Honors Program



Honors Program

» Honors Curriculum

Honors Curriculum

The Elmhurst College Honors Program consists of several academic options. To earn the Honors Program Scholar designation, students must complete 6.5 units of Honors credit (26 semester hours), with a grade of B or better, including a research component via Honors Independent Research and/or an Honors 400-level Interdisciplinary Seminar. To earn the title of Honors Program Member, students complete a minimum of 4 units of Honors credit (16 semester hours) with a grade of B or better within the Elmhurst College Honors Program. At least one of the 4 Honors courses must be at the 300/400 level. Transfer honors credit may be applied to either distinction, although at least 3 units (12 semester hours) must be completed at Elmhurst College.

The academic options are:

Honors Integrated Curriculum Courses
These seminar-style courses generally are taken one per term for the first two years of college study. All courses fulfill an Elmhurst requirement. For a listing of courses, see search for classes and select HON under Subjects.

January Term Honors Seminar
Honors Program students are encouraged to complete at least one January Term Honors elective. January Term seminars typically offer opportunities for field experiences, interactive research and to attend guest lectures. Some seminars are taught abroad.

Honors Independent Research
This course affords students, working closely with a faculty mentor, to design an original research project appropriate to their major field of study. Grant support is available. Examples include an in-depth exploration of free and fair trade options, a detailed critical analysis of Byron's poetry, a laboratory study of breast cancer cells, and an original musical score for an independent film maker. These projects must be submitted for presentation at an external scholarly venue such as a professional conference, workshop and/or an academic journal.

Honors Interdisciplinary Seminars
This team-taught interdisciplinary course challenges students to conduct serious inquiry of complex issues meriting contemporary concern. Students read and discuss course texts and then design individual research projects related to the course theme and appropriate to their major area of academic study. These projects must be submitted for presentation at an external scholarly venue such as a professional conference, workshop and/or academic journal.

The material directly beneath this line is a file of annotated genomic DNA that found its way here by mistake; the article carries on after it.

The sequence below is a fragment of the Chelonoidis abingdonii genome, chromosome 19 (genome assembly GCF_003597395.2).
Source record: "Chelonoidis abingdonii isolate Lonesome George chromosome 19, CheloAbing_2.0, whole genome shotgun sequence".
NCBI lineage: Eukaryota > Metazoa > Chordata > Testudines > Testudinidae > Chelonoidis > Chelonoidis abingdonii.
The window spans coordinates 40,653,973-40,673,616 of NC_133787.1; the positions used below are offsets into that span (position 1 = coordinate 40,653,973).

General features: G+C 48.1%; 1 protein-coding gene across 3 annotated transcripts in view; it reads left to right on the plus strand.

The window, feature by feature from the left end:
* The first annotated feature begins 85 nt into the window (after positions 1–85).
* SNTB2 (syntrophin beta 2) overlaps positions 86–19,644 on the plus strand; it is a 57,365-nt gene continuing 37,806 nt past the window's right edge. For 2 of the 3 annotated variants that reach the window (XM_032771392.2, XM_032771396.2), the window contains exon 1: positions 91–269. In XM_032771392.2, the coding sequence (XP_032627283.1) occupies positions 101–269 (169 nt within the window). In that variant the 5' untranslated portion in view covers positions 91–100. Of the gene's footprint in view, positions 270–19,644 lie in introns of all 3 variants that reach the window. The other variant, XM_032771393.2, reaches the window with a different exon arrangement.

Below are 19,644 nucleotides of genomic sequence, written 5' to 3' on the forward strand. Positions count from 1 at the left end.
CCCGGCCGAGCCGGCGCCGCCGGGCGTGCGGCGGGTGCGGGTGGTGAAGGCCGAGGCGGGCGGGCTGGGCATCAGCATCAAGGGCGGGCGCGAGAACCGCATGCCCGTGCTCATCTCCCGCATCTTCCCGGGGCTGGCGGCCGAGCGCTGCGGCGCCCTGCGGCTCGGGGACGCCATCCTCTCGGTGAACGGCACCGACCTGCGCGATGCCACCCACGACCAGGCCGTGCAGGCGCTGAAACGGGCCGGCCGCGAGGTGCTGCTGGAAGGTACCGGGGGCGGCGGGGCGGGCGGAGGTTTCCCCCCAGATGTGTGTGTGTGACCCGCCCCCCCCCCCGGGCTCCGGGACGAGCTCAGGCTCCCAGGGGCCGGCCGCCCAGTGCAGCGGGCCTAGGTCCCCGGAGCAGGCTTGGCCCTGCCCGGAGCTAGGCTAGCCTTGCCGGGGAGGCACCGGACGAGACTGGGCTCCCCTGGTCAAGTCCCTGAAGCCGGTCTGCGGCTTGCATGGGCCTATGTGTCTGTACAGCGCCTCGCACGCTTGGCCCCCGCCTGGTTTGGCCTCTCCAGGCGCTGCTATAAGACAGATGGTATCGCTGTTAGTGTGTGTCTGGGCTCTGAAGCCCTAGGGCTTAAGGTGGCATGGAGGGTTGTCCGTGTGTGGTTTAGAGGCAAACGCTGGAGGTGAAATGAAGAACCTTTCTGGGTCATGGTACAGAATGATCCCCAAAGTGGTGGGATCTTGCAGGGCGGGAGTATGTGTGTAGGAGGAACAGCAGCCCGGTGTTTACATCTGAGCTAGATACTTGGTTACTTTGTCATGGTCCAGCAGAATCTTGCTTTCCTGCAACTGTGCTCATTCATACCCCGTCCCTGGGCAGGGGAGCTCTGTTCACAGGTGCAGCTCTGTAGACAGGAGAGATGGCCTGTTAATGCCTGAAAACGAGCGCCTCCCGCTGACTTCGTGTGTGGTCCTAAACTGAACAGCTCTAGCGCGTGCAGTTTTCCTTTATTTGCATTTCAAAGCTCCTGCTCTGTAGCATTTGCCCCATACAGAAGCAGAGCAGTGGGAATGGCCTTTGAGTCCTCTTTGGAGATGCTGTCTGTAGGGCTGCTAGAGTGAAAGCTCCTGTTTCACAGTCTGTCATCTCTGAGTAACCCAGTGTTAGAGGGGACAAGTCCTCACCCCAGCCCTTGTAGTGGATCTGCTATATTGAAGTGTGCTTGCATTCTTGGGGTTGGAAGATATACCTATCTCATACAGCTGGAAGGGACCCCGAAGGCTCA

Honors Intercultural Seminar
This seminar is offered in conjunction with the two intercultural lectures that are held on campus each Fall and Spring term. The focus of the course is on ethical theories and their application to contemporary problems and issues. The readings for the course are unique to each speaker and provide an orientation to both the intellectual and the concrete context of the speaker's remarks. The class meets as a seminar for text-based discussions prior to each speaker's visit. Students then have the chance to meet with each speaker prior to attending the lecture. After each speaker's visit there will be a wrap-up meeting.

Honors Service Seminar
Students conduct a scholarly investigation of service through reading and discussing varied theories and applications of service design and through participating in a semester-long service experience for a minimum of 25 service hours. Service-Learning locations appropriate to each student’s major and/or significant areas of interest are selected. Students maintain a detailed reflective journal on the service experience for the 13 weeks of site placement. At the conclusion of the course, students compose a summative, reflective essay relating the site experience to the readings and course goals.

Honors Directed Readings
This course affords Honors Program students the opportunity to participate in scholarly discussions of selected texts in small group settings with a faculty member and fellow Honors Program students. The course is conducted as three separate four-week sessions over the term, each led by a different faculty member, representing a variety of disciplines. Faculty text choices are pre-announced, allowing students to select their texts and discussion leaders. At the conclusion of each session, students write a critical response essay.

Honors Study-Abroad Courses
Any study-abroad course can be converted to an Honors course. See Dr. Mulvaney for details.

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